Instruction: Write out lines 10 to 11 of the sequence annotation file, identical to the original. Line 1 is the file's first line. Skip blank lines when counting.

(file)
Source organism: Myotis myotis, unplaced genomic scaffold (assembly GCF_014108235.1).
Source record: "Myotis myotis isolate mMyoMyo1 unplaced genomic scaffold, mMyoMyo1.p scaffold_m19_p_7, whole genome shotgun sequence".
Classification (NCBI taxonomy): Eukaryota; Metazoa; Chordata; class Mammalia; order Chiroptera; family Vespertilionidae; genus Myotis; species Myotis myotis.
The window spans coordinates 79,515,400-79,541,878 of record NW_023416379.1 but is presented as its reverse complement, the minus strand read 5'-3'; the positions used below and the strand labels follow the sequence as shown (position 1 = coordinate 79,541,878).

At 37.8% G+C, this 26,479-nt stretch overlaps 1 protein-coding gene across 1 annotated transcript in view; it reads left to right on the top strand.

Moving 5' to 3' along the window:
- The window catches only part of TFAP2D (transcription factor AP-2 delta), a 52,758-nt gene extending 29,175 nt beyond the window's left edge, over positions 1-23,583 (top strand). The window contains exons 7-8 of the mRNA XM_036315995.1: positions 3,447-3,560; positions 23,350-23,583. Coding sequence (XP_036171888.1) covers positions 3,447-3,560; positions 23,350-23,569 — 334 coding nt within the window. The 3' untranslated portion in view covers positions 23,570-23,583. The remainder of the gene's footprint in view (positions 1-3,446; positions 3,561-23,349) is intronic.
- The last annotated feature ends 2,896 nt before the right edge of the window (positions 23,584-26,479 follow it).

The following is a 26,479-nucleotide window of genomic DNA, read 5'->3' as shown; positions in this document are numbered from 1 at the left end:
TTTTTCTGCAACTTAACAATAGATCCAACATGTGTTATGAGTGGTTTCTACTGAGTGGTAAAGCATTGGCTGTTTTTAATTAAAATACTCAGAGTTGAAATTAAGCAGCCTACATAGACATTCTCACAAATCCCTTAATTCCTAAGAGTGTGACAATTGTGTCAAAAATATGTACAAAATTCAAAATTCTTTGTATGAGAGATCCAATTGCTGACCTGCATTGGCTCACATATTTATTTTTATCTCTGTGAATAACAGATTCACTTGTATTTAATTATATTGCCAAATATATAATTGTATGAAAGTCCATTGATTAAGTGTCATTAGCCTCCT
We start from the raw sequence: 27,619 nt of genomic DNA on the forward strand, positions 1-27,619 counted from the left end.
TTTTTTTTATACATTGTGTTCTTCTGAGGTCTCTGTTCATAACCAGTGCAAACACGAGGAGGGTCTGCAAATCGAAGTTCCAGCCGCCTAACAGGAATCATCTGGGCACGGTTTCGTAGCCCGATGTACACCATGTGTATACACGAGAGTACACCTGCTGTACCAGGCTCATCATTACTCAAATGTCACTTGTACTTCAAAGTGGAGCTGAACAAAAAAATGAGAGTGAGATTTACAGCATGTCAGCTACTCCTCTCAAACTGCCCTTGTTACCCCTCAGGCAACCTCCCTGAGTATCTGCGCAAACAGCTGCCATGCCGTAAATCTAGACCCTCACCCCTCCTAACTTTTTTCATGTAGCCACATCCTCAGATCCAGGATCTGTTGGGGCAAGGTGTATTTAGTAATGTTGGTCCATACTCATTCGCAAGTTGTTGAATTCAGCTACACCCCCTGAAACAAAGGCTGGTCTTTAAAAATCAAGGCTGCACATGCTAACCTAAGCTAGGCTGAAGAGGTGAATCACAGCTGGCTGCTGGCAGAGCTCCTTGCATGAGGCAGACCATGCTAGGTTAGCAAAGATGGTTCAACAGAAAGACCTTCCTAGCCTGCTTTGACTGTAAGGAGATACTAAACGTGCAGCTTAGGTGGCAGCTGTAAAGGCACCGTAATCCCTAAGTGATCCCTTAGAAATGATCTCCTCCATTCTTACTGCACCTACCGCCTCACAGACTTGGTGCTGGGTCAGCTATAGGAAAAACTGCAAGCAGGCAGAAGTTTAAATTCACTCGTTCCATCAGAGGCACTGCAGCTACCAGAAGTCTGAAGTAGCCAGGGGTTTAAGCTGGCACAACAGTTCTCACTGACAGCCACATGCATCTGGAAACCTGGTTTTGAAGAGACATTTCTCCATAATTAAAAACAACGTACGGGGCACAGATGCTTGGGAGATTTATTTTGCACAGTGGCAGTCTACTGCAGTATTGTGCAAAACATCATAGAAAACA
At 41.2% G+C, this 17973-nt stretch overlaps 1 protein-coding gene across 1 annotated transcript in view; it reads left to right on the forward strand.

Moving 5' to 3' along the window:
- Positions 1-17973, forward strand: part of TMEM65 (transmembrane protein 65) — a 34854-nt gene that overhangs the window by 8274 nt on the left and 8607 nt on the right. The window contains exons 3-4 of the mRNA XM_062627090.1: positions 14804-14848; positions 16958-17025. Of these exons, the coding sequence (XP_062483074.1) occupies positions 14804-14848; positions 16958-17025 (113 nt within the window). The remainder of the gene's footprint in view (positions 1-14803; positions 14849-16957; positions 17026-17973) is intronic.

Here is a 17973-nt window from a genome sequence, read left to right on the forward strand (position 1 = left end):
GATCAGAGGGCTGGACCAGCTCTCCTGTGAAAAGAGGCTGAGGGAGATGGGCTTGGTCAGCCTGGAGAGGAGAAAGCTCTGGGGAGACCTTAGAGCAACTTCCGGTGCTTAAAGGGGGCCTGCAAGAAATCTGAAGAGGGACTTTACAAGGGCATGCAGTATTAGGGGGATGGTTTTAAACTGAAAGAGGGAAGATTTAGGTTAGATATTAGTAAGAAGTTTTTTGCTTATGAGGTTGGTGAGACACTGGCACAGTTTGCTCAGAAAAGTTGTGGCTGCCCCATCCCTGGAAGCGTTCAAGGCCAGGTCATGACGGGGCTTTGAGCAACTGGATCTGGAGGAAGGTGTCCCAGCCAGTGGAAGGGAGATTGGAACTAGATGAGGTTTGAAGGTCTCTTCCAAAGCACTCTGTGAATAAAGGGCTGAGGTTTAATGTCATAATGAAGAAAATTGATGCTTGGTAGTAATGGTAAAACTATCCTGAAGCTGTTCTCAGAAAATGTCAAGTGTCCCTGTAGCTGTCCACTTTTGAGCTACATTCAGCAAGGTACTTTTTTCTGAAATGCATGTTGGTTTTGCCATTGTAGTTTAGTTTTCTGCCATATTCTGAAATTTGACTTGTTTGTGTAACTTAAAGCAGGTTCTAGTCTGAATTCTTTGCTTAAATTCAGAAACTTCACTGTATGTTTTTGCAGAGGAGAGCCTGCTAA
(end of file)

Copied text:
TTTTTCTGCAACTTAACAATAGATCCAACATGTGTTATGAGTGGTTTCTACTGAGTGGTAAAGCATTGGCTGTTTTTAATTAAAATACTCAGAGTTGAAATTAAGCAGCCTACATAGACATTCTCACAAATCCCTTAATTCCTAAGAGTGTGACAATTGTGTCAAAAATATGTACAAAATTCAAAATTCTTTGTATGAGAGATCCAATTGCTGACCTGCATTGGCTCACATATTTATTTTTATCTCTGTGAATAACAGATTCACTTGTATTTAATTATATTGCCAAATATATAATTGTATGAAAGTCCATTGATTAAGTGTCATTAGCCTCCT
We start from the raw sequence: 27,619 nt of genomic DNA on the forward strand, positions 1-27,619 counted from the left end.